Three weeks of intensive rehearsals culminated in a third and final performance by the Stanford Youth Orchestra (SYO) on Friday, July 25 at Bing Concert Hall.
Christine Parker, associate director of Stanford’s Pre-Collegiate Summer Institutes, opened with a few brief words. She explained that this program — designed to bring together academically and musically gifted students — was launched last year to coincide with the opening of Bing Concert Hall. Parker commended the hard work and dedication of the students, instructors and staff during the three-week experience and then welcomed the musicians onstage.
Ensconced on the terraced stage, the orchestra opened with Edvard Grieg’s Peer Gynt Suite No. 1, Op. 46 (1888-1891). “Morning Mood” began with the flute and oboe alternating the melody, swelling in volume until the instruments joined in a harmonious anthem depicting a glorious sunrise. Next, was “The Death of Ase” with its mournful ascending chords and slow tempo. Next, was the lively and whimsical “Anitra’s Dance,” accented with twinkles of the triangle. The fourth piece, “In the Hall of the Mountain King,” began simply, as the cellos, double basses, bassoons, and bass drum were gradually joined by the violins and then later the full winds and brass. The addition of instruments through the piece contributed to a swelling crescendo that concluded in a fast and frenzied ending.
The suite showed off various dimensions of the orchestra and fully engaged the audience with a series of short and diverse pieces that drew attention to different instruments. Conductor Anna Wittstruck was very animated and energetic; the orchestra followed her directions with extreme precision, and the result was a very impressive, cohesive performance.
Next was an outstanding rendition of the “Allegro moderato” from the Violin Concerto in d minor, Op. 47 (1904) by Jean Sibelius, performed by Yong-hun Kim, a winner of the Stanford Youth Orchestra 2014 Concerto Competition. The double stops and flying runs were especially impressive, demonstrating great skill and artistry. The orchestra’s sound was well-balanced with the soloist’s, providing vibrant undertones to complement the lively melody.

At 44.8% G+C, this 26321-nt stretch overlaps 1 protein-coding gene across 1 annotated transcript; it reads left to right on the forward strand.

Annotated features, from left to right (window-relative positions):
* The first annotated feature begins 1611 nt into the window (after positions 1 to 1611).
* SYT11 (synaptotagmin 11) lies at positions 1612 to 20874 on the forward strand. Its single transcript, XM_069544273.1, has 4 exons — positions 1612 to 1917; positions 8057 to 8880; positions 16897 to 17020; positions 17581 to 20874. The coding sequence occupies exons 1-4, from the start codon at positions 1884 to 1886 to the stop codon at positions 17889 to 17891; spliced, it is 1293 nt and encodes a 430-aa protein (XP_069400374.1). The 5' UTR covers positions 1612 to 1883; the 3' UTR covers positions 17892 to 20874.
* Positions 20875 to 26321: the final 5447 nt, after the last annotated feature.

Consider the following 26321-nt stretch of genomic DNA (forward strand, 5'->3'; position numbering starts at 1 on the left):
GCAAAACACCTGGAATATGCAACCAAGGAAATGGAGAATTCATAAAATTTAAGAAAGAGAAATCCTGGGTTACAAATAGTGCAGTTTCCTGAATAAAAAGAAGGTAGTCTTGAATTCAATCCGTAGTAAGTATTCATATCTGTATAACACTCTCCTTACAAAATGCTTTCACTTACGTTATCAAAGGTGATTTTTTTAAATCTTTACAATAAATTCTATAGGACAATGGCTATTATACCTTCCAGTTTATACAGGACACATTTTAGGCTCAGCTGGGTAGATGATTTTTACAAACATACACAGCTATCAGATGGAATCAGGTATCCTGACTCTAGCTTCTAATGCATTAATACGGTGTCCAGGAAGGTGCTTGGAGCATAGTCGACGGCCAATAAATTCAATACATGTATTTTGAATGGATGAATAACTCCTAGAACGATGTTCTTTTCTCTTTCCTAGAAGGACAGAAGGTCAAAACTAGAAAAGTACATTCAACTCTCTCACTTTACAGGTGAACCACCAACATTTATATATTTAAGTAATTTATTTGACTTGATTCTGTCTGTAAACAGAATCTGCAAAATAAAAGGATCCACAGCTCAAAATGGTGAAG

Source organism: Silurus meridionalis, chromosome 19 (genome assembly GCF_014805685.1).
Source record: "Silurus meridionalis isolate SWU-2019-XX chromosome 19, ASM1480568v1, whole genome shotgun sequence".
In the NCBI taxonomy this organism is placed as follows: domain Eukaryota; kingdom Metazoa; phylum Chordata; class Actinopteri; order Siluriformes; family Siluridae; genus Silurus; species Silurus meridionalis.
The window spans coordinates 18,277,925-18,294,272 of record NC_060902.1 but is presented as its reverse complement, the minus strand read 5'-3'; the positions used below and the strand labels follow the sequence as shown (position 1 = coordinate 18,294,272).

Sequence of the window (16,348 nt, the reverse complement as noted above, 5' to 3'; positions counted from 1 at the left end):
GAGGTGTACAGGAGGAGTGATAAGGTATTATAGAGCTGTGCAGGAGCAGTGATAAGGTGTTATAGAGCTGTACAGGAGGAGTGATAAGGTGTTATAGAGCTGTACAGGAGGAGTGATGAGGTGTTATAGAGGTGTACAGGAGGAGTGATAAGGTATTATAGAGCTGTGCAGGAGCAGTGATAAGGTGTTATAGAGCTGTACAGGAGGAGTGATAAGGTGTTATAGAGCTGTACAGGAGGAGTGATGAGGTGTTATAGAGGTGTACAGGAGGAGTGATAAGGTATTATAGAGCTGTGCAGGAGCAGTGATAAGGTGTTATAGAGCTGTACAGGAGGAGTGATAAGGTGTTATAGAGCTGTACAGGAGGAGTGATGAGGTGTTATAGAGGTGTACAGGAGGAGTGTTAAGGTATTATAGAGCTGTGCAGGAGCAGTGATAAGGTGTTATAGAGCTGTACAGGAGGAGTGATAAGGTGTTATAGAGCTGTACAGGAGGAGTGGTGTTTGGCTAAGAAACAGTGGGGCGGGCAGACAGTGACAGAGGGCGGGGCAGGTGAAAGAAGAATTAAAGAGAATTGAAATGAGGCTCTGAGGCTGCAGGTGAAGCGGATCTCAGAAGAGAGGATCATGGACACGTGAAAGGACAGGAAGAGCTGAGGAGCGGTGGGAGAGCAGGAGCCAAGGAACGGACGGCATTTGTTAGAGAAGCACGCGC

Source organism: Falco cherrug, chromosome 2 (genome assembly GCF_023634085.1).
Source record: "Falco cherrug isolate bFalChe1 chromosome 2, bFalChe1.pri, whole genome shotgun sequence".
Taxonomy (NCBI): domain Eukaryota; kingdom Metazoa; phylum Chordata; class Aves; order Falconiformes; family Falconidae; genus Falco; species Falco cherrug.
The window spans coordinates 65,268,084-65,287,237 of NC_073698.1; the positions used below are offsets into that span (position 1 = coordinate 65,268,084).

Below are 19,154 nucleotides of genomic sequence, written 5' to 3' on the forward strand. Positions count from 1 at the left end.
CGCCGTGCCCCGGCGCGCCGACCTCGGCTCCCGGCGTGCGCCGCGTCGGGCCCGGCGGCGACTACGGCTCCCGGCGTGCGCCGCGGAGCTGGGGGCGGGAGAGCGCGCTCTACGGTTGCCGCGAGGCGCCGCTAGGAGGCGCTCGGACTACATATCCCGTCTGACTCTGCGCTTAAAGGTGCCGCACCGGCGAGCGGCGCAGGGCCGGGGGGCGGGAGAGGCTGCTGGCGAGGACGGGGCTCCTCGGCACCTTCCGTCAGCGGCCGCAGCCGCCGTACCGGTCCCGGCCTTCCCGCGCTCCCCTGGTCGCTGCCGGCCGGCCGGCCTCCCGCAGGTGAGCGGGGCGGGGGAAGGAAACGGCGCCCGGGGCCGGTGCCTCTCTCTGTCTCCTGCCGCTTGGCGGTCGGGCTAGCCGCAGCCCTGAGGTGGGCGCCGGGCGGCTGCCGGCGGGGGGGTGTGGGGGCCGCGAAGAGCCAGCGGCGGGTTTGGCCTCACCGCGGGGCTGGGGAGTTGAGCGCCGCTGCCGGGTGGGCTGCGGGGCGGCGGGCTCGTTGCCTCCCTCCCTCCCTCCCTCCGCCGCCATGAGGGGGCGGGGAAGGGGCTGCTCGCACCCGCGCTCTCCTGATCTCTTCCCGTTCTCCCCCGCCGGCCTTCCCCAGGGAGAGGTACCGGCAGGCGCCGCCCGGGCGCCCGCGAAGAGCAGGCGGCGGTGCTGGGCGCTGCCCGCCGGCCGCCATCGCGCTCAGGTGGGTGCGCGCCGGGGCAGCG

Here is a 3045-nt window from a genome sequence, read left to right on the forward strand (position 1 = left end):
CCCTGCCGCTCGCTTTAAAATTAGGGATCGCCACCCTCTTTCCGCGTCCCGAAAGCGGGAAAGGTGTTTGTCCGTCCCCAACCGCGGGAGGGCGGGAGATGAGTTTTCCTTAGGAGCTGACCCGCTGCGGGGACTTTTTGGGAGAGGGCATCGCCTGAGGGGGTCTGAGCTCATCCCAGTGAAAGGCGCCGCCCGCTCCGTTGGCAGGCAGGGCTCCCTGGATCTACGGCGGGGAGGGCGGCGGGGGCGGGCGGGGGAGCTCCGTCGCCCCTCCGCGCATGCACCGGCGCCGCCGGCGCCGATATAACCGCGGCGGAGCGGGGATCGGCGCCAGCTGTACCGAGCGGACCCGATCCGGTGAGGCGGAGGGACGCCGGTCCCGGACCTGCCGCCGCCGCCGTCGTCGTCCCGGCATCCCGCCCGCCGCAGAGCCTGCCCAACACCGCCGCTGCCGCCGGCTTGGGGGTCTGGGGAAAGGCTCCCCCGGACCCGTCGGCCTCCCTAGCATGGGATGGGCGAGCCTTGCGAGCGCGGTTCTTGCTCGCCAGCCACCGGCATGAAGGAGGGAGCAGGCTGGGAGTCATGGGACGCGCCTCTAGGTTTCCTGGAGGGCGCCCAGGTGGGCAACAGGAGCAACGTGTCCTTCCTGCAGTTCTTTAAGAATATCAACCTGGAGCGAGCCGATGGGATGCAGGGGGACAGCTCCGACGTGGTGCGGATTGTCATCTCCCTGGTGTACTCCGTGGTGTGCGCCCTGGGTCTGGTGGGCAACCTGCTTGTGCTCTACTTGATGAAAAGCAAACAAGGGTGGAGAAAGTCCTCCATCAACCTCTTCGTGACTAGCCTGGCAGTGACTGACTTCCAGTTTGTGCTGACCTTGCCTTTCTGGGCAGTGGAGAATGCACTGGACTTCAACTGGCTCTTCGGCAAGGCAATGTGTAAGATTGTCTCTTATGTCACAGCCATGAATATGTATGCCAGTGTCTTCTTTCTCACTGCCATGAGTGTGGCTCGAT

After a brief intermission, the concert resumed with François Borne’s “Fantaisie Brilliante on Themes from Bizet’s ‘Carmen’” (1900), featuring another SYO 2014 Concerto Competition winner, Emily Zheng. The piece was a brilliant medley of various themes from the famous opera. It showcased Zheng’s deftness and expressive tone, and once again, the orchestra complemented her sound beautifully, never overpowering it.
The night concluded with “Selections from Romeo and Juliet, Suites 1 & 2” (1935), composed by Sergei Prokofiev. Conductor Jindong Cai explained that the four pieces were chosen to retell the story of the ill-fated lovers, as well as to spotlight different sections of the orchestra. The first selection, “Montagues & Capulets,” was a dark and brooding piece, the first half of which consisted of a foreboding melody shared between the strings and horns. In the second half, a melody carried by the flutes wound delicately to the accompaniment of only a few other instruments until the loud, discordant theme returned for an emphatic finish.
“The Young Juliet” showed off a lighter and brighter mood, with the flitting sounds of the flutes conveying the exuberant innocence of Juliet’s youth. The saxophone’s brief solos added an interesting element to the playful blend of sound. In stark contrast, “Death of Tybalt” introduced an adventurous, upbeat mood. Initial excitement spiraled into a feverish whirlwind of notes full of dissonance that abruptly dropped off into a slow, heavy and menacing ending. The suite closed with the despairing “Romeo at Juliet’s Grave,” which began with a dreamy, eerie melody and ended with a single high note from the piccolo rising over the soft, silvery notes of the strings. When the last notes had faded away, the audience responded with thunderous applause.
Parting with an encore, the orchestra played the very spirited “Slavonic Dances” by Antonin Dvorak, providing a fiery conclusion to the concert, which was enthralling from start to finish.
The quality of music produced was remarkable, especially considering the short three weeks the orchestra had to practice music for three different concerts. Bing Concert Hall’s stunning acoustics further augmented the orchestra’s beautiful sound and made the performance even more enjoyable.
This final concert was a wonderful testament to the efforts poured in by the young musicians, conductors and faculty who organized this program, and it was a splendid finale for SYO.